After 7:00 p.m. that evening the rumors began to circulate that a reporter had been abducted.

“No one confirmed or denied it to me. It was a very strong rumor,” recalled Luis Alberto Díaz, editor of the Línea Directa news program.

An hour later the name of José Luis Romero was already being mentioned as the victim, on the basis of which the executives of the Radio Sistema del Norte (RSN) company that he worked for called on the authorities to act right away to try and find him alive.

Pressure and reaction
The journalist’s disappearance right away sparked unease and concern. Journalists and news media, as had not happened for years, got together and urged the state and federal governments to find him alive. Representatives of the state government said it was their priority and that there were special groups looking for him.

The Sinaloa State Attorney’s Office began initial inquiries labeled Moch/412/09 into the offense of unlawful privation of freedom. The PGR also opened a case file, number 605/2009, through which from the beginning, according to Assistant State Attorney Rodrigo Castro, they shared information.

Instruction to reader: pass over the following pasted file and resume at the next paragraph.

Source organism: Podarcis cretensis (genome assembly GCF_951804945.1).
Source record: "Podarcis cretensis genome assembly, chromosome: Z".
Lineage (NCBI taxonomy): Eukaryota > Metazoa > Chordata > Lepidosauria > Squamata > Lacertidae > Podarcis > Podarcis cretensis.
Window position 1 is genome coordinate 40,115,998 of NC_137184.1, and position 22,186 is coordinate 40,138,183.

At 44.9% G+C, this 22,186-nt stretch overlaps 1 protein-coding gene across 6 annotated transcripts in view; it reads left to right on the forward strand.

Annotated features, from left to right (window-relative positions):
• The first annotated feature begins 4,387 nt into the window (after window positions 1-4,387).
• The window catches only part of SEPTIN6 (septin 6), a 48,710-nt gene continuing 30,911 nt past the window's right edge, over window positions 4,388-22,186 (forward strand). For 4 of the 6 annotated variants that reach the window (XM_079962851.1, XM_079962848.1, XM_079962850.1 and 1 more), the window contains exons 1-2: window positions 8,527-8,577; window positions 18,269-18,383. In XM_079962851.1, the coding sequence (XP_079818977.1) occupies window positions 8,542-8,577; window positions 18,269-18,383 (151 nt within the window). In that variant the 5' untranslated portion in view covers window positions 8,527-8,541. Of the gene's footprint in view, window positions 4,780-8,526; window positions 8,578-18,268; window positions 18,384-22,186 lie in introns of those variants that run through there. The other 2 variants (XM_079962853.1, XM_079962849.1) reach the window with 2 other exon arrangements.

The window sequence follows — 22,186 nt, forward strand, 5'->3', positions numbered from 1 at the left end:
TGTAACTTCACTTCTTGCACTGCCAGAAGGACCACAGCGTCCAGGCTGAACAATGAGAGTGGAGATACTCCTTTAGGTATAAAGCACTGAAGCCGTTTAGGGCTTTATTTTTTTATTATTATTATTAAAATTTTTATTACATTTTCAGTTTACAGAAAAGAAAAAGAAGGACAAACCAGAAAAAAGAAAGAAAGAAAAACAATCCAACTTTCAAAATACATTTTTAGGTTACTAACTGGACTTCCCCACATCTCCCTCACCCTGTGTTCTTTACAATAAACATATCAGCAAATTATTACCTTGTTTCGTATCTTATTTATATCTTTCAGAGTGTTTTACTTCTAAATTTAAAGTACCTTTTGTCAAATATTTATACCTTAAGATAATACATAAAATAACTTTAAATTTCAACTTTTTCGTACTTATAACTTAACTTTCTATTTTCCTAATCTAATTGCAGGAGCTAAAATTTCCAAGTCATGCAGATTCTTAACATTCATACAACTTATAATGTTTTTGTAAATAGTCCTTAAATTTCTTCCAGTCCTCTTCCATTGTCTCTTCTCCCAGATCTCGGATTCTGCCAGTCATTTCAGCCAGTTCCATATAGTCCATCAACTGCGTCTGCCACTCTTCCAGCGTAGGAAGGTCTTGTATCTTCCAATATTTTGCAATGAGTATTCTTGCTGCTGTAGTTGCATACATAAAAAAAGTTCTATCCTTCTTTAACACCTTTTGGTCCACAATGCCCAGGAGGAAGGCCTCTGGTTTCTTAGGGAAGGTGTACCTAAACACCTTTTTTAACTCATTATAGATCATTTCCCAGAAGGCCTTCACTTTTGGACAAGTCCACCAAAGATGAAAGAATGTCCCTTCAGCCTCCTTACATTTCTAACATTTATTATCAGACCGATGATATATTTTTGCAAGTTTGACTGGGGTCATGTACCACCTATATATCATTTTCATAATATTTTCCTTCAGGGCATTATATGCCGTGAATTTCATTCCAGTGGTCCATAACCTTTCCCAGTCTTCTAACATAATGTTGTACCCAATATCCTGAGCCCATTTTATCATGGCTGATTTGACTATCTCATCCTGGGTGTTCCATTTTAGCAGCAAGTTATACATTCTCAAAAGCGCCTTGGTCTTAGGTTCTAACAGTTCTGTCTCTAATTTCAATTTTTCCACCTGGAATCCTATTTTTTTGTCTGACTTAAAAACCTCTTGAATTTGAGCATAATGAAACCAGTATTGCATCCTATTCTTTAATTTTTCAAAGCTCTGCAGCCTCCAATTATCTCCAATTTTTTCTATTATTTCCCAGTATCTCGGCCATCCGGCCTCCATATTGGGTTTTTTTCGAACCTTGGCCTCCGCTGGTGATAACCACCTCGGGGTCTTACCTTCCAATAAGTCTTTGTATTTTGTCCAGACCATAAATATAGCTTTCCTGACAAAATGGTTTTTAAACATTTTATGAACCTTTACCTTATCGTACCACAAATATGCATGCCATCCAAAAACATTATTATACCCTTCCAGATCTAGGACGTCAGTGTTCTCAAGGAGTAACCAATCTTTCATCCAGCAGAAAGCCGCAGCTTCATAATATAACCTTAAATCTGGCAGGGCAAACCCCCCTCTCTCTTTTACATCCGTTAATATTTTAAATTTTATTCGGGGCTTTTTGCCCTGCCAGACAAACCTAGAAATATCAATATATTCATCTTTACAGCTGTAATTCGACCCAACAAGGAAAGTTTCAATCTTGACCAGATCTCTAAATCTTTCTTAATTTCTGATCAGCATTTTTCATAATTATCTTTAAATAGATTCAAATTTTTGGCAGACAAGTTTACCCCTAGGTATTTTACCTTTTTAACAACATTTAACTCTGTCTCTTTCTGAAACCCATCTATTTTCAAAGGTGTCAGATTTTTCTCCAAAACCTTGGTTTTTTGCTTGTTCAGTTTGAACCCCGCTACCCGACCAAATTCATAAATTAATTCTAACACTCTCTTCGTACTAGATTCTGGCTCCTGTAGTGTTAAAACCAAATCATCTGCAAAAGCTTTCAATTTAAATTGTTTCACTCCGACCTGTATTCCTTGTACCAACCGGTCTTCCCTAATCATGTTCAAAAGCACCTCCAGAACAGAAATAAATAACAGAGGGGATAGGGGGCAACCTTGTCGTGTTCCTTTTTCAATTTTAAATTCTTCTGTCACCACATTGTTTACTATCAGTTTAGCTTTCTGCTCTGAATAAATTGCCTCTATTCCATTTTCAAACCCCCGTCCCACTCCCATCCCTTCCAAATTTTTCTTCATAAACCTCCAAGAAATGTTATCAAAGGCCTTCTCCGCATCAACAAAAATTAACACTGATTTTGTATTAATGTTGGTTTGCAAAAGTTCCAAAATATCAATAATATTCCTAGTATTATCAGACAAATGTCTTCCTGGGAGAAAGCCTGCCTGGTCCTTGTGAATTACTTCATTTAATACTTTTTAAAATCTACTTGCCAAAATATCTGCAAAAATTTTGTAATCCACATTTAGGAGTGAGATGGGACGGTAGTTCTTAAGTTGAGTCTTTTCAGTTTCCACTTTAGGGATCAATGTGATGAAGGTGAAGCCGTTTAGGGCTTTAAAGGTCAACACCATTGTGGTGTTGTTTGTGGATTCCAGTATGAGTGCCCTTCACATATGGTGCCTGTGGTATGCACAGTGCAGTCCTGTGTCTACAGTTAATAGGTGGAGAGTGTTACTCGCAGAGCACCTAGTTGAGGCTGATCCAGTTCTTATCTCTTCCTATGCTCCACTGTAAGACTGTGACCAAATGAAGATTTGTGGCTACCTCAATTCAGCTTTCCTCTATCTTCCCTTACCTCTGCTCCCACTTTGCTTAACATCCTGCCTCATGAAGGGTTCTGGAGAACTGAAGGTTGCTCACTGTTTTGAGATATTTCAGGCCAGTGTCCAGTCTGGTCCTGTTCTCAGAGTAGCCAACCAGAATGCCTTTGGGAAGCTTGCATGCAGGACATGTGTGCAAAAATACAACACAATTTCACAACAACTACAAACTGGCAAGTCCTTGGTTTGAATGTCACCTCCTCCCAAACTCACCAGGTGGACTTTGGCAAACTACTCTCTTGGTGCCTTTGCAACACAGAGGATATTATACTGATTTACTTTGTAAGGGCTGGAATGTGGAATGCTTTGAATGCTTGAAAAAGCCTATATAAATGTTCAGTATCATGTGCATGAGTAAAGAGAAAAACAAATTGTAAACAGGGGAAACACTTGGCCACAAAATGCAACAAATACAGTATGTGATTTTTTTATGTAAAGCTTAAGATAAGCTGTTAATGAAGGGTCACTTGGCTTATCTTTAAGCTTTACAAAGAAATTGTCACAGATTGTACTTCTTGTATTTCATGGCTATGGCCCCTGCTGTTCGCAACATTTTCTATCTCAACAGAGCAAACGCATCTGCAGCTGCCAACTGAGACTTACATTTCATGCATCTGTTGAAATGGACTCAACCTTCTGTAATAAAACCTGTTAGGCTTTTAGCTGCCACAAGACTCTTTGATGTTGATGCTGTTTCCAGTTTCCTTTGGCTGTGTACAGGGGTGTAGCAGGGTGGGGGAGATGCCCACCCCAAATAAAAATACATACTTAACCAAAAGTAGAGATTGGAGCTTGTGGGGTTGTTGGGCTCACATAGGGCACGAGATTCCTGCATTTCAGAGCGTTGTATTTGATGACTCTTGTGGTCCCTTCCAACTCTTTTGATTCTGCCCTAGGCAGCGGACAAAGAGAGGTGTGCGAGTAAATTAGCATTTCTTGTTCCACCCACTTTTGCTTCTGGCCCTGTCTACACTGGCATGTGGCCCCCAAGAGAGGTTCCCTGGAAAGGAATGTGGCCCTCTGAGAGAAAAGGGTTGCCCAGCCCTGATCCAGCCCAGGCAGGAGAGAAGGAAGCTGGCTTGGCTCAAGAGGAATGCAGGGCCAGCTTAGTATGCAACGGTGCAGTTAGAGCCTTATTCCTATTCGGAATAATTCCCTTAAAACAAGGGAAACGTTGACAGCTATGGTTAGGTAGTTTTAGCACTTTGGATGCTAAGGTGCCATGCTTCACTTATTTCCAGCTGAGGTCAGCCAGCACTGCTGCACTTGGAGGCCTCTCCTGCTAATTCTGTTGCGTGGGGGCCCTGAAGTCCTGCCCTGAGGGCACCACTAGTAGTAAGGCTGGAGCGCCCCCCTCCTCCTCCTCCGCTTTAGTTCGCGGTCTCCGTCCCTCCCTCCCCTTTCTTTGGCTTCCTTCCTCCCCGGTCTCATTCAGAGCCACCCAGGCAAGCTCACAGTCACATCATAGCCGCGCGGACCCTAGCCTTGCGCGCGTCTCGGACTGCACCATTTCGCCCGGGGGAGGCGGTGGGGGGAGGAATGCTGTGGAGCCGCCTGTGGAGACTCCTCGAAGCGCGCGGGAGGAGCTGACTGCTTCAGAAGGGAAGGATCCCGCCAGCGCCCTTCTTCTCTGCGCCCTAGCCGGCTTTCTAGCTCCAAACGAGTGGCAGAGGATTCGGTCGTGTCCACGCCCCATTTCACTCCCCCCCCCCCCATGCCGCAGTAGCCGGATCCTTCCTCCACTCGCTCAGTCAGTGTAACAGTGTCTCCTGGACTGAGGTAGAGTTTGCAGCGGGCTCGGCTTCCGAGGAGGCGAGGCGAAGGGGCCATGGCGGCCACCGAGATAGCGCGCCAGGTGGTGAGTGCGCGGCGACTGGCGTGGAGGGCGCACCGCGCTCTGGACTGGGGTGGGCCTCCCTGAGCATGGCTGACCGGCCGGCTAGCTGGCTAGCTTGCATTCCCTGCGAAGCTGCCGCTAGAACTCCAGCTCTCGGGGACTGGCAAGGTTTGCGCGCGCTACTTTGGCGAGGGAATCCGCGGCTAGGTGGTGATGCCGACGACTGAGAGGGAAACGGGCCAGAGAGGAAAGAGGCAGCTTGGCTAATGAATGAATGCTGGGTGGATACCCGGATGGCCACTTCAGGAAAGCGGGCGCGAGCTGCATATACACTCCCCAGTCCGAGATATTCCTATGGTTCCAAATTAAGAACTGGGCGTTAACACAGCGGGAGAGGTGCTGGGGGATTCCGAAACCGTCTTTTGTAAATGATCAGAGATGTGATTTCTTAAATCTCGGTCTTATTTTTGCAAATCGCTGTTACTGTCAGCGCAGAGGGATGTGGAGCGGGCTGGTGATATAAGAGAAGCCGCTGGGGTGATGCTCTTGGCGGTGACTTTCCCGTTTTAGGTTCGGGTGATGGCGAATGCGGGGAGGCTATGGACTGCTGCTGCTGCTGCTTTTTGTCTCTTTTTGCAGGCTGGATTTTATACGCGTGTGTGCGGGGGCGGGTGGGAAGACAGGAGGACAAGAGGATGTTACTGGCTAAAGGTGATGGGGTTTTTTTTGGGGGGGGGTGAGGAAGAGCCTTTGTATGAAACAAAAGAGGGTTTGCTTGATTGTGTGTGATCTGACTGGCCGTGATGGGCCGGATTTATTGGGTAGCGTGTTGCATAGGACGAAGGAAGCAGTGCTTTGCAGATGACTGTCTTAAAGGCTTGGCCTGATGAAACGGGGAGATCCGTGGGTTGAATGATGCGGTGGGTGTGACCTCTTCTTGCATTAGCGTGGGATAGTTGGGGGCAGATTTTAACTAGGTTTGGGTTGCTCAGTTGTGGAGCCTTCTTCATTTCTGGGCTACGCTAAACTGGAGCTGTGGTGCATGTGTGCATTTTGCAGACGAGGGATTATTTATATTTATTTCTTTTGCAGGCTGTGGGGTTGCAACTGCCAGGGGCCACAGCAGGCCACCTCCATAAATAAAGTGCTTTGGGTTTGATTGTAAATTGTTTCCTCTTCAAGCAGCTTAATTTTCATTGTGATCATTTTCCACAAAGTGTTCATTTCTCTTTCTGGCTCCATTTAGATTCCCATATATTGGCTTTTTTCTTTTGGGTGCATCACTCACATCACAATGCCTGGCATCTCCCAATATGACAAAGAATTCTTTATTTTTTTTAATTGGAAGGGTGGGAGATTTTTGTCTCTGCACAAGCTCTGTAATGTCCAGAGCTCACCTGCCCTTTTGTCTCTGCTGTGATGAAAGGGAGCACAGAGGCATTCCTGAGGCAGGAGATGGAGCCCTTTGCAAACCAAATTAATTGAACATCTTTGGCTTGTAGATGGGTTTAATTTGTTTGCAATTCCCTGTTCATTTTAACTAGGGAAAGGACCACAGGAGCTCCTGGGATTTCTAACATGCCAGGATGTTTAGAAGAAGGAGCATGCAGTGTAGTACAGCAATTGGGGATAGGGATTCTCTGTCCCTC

State Ministerial Police chief investigator Jesús Escalante Leyva took charge of the initial inquiries, but just a few hours later he was shot and killed some 50 yards from his office. He had survived another attack in July 2008 that was meant to be aimed at Major Jorge Constanino Sajarópolos Corona. From the outset state officials said that this incident could have to do with José Luis’s disappearance.

The reporters complained that Escalante’s murder had caused the investigation into Romero’s disappearance to be held up, and so 40 of them marched to the offices of the Los Mochis Public Prosecutor’s Office to demand a speed-up in the inquiries.